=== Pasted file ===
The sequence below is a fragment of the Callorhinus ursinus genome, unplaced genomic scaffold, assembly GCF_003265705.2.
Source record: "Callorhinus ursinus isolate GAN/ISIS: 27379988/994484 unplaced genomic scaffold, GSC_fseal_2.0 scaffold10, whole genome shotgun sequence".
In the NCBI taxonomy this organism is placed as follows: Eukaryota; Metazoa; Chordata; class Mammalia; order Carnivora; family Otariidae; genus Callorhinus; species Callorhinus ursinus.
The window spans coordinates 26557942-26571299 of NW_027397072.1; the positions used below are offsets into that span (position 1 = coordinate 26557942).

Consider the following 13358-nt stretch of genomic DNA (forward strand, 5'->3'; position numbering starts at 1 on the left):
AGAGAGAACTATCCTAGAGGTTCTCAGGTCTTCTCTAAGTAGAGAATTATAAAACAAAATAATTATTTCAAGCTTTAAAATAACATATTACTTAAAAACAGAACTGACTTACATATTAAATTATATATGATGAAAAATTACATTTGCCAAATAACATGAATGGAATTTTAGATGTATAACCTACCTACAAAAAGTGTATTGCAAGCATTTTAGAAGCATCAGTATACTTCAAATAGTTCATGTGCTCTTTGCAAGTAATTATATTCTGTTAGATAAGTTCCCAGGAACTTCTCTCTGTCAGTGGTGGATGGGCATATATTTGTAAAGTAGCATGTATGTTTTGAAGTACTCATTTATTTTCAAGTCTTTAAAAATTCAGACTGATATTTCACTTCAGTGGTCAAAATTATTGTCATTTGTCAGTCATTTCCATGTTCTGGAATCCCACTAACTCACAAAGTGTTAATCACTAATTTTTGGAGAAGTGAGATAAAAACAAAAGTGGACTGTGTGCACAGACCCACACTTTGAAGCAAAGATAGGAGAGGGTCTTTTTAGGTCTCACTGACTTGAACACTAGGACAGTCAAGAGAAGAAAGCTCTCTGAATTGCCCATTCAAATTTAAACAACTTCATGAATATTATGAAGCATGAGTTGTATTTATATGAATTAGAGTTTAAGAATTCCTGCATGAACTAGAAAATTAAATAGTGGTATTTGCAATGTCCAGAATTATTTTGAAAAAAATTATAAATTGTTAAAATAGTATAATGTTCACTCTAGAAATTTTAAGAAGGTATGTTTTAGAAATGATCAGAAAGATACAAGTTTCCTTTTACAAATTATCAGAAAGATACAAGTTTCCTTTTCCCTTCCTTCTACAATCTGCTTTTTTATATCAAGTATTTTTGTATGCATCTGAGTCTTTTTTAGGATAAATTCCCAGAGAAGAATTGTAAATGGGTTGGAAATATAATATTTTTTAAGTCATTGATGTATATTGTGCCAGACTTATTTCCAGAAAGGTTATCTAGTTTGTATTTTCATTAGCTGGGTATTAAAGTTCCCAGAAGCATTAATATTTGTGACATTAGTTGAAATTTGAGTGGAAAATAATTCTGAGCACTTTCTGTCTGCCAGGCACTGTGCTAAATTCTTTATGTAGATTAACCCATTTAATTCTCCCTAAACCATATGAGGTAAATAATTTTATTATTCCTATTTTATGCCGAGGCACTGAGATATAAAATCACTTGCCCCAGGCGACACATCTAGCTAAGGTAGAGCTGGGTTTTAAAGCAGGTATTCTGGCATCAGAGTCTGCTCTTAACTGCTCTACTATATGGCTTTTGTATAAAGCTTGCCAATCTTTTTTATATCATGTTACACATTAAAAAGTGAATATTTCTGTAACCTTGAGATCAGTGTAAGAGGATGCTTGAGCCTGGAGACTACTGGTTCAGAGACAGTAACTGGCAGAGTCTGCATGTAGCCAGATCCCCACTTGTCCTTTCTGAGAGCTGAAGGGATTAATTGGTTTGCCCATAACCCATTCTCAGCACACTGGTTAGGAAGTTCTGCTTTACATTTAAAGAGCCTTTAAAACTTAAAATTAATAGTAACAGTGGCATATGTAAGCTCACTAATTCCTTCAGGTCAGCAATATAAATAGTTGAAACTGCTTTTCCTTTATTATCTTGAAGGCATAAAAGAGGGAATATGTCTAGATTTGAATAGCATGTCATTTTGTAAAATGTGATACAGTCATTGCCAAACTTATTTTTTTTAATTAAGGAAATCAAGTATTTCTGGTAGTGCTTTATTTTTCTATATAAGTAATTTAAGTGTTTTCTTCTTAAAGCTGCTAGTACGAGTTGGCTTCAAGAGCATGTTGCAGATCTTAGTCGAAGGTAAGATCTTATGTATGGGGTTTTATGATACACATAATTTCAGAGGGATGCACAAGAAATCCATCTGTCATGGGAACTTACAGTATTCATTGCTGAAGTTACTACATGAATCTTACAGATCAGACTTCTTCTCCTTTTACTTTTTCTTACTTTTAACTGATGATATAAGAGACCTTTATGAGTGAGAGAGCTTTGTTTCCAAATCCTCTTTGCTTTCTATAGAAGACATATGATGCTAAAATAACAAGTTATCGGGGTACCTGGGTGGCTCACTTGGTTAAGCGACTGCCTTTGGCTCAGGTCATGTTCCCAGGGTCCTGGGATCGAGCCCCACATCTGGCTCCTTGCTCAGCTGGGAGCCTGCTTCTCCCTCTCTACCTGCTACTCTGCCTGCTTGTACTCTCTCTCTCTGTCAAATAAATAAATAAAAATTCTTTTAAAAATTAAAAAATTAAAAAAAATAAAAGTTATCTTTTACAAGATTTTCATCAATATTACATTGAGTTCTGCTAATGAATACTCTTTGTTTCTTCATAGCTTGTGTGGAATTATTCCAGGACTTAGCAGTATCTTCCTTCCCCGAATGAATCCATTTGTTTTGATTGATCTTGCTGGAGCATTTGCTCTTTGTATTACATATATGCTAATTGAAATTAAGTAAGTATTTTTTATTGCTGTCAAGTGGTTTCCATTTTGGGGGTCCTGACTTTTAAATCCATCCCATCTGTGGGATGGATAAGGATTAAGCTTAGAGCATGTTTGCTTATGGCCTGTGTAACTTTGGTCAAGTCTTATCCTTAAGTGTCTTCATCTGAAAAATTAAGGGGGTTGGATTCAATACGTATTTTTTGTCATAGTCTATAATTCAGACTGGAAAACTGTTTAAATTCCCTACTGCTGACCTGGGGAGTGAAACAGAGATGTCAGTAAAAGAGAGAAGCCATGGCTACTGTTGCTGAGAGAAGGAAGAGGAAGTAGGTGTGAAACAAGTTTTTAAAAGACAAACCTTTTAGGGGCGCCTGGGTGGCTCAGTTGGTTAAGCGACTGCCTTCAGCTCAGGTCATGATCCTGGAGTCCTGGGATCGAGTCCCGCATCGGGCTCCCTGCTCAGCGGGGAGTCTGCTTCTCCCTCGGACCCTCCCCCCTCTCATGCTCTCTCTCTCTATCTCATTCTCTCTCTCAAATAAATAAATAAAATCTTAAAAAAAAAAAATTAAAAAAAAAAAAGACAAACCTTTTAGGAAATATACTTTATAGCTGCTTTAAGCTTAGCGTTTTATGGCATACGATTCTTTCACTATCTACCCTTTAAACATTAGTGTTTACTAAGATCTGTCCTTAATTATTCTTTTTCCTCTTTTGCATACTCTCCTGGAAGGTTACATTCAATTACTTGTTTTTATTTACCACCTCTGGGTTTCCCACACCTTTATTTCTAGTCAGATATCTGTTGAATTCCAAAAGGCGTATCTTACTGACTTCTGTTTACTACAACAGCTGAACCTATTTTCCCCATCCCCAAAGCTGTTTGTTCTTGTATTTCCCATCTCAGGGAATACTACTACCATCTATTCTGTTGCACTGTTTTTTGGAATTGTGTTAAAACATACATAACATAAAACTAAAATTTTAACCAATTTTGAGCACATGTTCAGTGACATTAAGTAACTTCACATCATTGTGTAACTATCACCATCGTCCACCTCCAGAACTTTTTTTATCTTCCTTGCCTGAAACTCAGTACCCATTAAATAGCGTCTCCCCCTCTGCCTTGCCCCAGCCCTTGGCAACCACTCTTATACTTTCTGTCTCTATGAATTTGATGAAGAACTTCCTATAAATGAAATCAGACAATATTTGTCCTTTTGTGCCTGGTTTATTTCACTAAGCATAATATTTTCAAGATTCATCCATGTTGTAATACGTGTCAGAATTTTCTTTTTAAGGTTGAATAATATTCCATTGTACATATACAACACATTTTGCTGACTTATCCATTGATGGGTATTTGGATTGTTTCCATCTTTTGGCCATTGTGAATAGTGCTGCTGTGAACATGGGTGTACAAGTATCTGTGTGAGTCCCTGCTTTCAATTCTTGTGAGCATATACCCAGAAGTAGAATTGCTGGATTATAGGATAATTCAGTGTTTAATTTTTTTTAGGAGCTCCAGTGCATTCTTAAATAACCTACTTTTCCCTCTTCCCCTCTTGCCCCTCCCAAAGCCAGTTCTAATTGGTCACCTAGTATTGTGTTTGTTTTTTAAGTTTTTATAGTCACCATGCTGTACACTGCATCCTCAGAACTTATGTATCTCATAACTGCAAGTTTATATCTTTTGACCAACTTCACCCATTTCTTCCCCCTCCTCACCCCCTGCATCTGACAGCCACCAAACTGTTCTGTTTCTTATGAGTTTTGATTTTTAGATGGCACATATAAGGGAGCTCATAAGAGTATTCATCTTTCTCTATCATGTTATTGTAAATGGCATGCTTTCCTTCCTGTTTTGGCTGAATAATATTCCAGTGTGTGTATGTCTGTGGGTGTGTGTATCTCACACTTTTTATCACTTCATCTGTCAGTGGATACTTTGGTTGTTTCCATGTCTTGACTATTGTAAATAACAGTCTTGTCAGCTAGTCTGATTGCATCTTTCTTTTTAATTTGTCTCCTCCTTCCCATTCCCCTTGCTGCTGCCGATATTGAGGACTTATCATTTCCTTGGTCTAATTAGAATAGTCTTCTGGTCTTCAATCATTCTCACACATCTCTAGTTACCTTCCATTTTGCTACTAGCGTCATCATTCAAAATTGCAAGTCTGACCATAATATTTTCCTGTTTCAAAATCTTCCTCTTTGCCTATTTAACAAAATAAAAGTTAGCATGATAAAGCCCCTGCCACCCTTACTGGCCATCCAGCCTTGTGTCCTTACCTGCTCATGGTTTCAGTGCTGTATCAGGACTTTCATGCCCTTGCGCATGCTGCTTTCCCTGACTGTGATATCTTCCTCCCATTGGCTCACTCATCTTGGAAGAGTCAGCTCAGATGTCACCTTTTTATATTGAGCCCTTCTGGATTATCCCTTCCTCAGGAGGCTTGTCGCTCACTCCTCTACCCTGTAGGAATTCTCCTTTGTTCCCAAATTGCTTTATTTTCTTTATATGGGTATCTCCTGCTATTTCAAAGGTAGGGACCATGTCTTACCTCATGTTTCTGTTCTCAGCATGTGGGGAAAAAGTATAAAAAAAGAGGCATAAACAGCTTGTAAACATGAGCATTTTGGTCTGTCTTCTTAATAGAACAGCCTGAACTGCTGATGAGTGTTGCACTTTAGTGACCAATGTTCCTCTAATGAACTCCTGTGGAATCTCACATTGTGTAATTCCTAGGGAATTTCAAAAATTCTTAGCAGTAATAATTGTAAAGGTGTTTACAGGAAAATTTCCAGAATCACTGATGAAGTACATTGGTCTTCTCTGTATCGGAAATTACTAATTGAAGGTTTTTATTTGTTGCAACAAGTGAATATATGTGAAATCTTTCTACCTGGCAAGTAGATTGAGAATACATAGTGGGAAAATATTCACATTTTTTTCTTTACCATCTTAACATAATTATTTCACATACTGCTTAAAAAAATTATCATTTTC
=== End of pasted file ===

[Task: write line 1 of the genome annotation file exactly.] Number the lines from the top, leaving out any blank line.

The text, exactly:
The sequence below is a fragment of the Callorhinus ursinus genome, unplaced genomic scaffold, assembly GCF_003265705.2.